AR ate it and has an equally murky future
It’s hard to believe that it was only 11 years ago that VR captured the zeitgeist. In April 2012, Oculus hit Kickstarter with the Oculus Rift developer kit, and the tech world whipped itself into a “this is the future” frenzy. Facebook slapped a $2 billion check on the table and acquired the company in 2014.
But today, as it stands, VR is all but dead.
VR — as in, a system for being exclusively in virtual reality — barely exists as a concept anymore. Even the cheapest mainstream headset out there, the Meta Quest 2, has a passthrough feature, meaning it’s got AR capabilities. The Quest 3 adds higher-definition passthrough in full color. And, $3,500 price tag aside, Apple’s Vision Pro takes the concept so far that it doesn’t even really use the VR nomenclature anymore.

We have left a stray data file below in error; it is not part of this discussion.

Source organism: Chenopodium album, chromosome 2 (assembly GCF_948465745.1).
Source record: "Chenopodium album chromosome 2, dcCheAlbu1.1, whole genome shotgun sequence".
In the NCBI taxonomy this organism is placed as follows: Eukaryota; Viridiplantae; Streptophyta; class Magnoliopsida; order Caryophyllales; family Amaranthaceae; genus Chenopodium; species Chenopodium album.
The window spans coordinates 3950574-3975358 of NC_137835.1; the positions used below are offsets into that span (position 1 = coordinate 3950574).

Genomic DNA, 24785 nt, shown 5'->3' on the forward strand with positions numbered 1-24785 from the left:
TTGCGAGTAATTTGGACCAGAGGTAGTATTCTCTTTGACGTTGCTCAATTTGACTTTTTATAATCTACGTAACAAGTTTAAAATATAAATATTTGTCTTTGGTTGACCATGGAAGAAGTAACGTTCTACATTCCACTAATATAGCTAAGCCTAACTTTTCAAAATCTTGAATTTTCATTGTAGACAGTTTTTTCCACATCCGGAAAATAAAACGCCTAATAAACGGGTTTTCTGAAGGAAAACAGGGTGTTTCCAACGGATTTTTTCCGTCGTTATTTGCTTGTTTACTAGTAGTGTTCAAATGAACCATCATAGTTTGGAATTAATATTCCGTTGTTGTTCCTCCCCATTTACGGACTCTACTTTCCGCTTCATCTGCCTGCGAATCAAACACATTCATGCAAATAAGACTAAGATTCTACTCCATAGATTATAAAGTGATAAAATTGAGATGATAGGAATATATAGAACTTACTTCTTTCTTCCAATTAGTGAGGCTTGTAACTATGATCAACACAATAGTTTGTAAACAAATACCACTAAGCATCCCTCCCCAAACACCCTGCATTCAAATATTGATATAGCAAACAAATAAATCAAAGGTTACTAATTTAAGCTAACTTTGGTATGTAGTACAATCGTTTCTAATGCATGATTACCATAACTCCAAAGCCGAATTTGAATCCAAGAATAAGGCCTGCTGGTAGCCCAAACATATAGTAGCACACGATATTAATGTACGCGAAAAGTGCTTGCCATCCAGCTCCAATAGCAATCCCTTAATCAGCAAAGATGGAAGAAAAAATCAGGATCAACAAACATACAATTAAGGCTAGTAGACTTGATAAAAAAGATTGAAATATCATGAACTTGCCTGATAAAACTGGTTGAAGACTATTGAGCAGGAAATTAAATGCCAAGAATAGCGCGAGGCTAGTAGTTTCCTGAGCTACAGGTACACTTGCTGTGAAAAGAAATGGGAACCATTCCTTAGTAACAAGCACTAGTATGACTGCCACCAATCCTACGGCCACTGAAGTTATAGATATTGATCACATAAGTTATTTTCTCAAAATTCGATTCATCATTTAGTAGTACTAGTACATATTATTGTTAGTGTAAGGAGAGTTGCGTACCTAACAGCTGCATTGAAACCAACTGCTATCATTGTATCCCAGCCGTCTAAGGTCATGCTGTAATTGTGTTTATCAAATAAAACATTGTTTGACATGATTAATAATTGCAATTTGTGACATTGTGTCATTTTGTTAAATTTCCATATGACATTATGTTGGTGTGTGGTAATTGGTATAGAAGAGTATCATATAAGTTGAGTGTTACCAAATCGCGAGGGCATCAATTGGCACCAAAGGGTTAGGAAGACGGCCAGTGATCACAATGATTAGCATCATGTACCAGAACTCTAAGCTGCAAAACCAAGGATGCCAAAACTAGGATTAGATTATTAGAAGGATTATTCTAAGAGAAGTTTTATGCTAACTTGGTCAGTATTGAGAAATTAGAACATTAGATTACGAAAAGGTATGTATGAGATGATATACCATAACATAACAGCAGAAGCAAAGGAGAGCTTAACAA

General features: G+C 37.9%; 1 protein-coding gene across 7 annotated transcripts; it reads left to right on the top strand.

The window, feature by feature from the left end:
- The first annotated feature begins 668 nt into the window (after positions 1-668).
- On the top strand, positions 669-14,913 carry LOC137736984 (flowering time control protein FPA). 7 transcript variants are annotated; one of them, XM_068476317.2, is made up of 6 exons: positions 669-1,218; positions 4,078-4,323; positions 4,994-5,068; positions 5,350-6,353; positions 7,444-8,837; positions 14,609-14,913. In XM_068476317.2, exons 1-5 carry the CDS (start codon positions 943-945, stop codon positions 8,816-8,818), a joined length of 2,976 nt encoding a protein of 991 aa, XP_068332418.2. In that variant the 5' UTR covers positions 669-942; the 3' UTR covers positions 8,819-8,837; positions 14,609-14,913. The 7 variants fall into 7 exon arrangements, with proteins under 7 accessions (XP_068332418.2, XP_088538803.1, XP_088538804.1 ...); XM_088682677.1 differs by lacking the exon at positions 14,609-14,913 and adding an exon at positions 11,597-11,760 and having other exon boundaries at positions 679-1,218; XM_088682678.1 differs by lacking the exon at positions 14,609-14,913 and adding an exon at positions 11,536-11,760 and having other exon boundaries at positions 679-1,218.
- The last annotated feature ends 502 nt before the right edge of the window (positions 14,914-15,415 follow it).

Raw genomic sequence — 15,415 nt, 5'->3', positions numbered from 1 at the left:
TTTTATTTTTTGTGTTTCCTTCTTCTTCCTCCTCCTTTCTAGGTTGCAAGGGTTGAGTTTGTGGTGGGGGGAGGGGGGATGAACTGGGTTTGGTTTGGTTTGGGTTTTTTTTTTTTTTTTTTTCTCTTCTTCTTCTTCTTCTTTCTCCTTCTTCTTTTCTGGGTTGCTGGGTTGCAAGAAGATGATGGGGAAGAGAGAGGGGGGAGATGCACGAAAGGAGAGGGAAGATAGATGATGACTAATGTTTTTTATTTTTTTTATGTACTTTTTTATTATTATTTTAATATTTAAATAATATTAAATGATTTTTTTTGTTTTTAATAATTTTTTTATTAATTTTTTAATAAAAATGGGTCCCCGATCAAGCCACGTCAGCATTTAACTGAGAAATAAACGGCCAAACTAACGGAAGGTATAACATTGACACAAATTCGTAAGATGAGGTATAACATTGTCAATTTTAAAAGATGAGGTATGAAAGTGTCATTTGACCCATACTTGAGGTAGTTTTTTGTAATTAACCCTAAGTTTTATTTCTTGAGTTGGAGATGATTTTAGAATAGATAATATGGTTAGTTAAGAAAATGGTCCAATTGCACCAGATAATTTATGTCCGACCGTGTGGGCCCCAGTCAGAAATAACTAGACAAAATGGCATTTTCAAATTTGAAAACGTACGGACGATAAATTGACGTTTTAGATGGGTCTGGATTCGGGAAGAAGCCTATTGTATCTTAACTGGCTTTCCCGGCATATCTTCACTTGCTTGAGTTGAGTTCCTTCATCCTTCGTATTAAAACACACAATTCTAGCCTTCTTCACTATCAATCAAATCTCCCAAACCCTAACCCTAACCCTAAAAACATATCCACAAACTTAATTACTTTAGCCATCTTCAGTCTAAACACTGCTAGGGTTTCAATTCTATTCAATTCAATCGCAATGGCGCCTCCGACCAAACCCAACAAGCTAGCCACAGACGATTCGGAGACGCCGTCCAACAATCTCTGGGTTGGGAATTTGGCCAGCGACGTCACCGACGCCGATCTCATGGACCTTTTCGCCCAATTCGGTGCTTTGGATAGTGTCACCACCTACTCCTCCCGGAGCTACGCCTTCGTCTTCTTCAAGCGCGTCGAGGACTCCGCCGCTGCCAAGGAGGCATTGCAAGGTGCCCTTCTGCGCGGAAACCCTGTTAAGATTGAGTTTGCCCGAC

That’s because VR is missing the one crucial thing that could’ve taken it from “cool toy” to “must-have device”: a killer app. Even as the market has matured, VR is still struggling to find a reason to exist.
In 2015, TechCrunch published an article that speculated that the market could hit $150 billion of revenue by 2020. Here we are, nearing 2024, and it looks like the market sits at around $32 billion — a fifth of what the breathless analysts were guessing.